At the time of Daykin’s presentation, the U.K. was in the early stages of an overhaul that culminated with a 0.75 per cent cap on investment and management fees for DC plans with auto-enrolled members after a government report found hundreds of thousands of members were overpaying for services.
The threat of a similar move never materialized in Canada, at least in part because competitive pressures in the last decade have driven investment fees down without the need for regulatory intervention, says Tom Reid, senior vice-president of group retirement services at Sun Life Financial. “As fees came down, [the industry has] innovated and become more automated. It’s a bit of a virtuous circle that allows fees to continue to drop.”
He says the focus of his conversations with plan sponsors has switched from absolute cost to value. “A lot of plan sponsors are developing great programs, but if they’re not getting plan members to engage, then the plan member does not fully appreciate the proposition that the sponsor has put together.”
Ben Homsy, a fixed income portfolio manager at Leith Wheeler Investment Counsel, senses the era of fee compression may be coming to a close and says he’d welcome a greater focus on value. “I think, as a whole, the industry benefits from competition. But if it’s purely in the form of offering lower fees through comingled assets, without necessarily providing benefits through superior risk management, then at the end of the day, clients aren’t really benefiting.
“Unfortunately, we have a tendency to evaluate decisions based on outcome, but you could have two investment managers with exactly the same performance numbers, except one of them has exposed their client — unbeknown to them — to a significant amount of risk.”
Engaged plan sponsors
Martin McInnis, executive director of Saskatchewan’s Co-operation Superannuation Society pension plan, says the $4-billion fund has built a reputation as a low-cost provider over its 81-year history, which may explain why members placed fees among their top three concerns in a recent survey.
Still, he says the plan doesn’t simply pick the cheapest option when searching for outside investment managers. “We’re not afraid to spend on behalf of our members, but we’ll only do so if we’re capturing value for money. Because of our size, we can seek out opportunities that members may not otherwise have access to at a reasonable cost.”
Other factors have contributed to the compression of investment fees in Canada, says Ripsman, including the highlighting effect of a low-return environment and even the economy-wide flight from DB to DC by plan sponsors seeking cost certainty. That has had a knock-on effect among investment managers, forcing them to broaden their appeal, he adds.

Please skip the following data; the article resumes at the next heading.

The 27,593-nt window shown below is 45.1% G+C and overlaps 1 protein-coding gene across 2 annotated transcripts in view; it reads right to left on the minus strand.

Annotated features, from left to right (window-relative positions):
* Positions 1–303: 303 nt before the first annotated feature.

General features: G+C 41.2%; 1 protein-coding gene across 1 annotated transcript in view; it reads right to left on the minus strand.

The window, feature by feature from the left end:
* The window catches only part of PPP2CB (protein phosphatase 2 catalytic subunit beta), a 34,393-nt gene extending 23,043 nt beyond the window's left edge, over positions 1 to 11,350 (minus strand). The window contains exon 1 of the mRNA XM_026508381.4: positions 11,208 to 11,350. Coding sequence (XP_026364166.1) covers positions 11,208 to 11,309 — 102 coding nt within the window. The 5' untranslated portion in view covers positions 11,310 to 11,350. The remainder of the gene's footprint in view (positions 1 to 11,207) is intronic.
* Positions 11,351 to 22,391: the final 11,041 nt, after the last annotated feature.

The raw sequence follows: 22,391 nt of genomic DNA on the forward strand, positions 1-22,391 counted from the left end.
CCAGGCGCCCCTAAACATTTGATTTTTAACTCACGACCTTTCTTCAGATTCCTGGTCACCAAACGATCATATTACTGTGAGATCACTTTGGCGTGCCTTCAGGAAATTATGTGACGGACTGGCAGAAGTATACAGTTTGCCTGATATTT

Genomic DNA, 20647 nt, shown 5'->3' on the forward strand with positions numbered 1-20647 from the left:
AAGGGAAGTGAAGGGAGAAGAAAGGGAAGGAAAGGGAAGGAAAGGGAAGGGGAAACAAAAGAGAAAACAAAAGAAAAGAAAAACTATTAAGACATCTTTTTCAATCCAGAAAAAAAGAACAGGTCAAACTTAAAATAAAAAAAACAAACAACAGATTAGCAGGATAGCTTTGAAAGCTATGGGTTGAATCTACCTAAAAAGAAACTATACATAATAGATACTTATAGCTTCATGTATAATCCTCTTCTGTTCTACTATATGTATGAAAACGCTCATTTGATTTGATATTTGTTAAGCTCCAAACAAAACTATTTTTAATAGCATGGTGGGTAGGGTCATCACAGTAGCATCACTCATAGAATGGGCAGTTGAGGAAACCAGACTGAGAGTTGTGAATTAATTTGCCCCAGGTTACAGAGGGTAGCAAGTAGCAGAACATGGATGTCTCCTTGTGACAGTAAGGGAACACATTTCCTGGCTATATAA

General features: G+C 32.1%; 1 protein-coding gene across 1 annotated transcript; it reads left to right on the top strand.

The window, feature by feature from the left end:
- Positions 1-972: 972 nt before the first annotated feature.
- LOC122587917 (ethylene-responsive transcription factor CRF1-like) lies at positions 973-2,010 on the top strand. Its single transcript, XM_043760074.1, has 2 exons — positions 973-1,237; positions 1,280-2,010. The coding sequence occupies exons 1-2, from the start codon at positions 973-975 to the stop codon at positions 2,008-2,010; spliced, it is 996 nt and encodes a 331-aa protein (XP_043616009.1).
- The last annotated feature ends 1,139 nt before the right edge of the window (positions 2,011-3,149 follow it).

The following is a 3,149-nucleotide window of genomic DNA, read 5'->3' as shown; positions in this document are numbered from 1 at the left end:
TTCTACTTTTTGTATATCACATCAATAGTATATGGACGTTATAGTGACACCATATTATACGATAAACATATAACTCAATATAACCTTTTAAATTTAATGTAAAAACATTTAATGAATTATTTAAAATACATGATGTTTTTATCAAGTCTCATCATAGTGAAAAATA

“With fewer DB plans, they’ve had to get out of the DB business, which was historically their bread and butter, and try to create relationships in the DC world.”
Read: A look at DC pension trends in the U.S.
Engaged plan sponsors are also playing their part, says Bauslaugh, noting a spate of class-action lawsuits in the U.S. — numbering in the thousands over the last decade — alleging excessive investment charges helped sharpen their focus on the issue. “I’m always surprised there hasn’t been more litigation in Canada around DC plans and expenses.”
But that could change in the future as Canada’s DC market matures, he adds.
Fees in the decumulation stage is an increasingly dangerous blind spot for many employers, says Loder, noting all the hard work of fee optimization in the accumulation stage can be quickly undone by a plan member’s exposure to expensive retail products after retirement.
“There are two key decision points for members of a CAP program. I think we do a fairly decent job on enrolment of giving people information about the plan and helping them understand the financial impact of their decisions. But on departure, there tends to be a more hands-off approach from CAP providers. The differential in outcomes can be up to 30 per cent in income or anywhere between five and seven retirement years.”
While more plan sponsors are addressing the issue by developing their own in-plan decumulation options, Loder says warning lights should begin flashing if the assets of terminated plan members default into suboptimal registered retirement income funds or annuities offered by the same record keeper that’s running the DC plan.
“From a fiduciary perspective, you could argue that sponsors must make decisions in the best interests of all members, which includes those who are no longer active in the plan.”
When employers are doing everything they can to keep fees low, they shouldn’t be shy about letting their members know, says Ripsman. The compounding effect works both ways, turning even small improvements in the level of investment fees into significant asset gains over the course of an individual’s career.
“It’s important to communicate and help people understand the value of what they’re getting.”
Michael McKiernan is a freelance writer.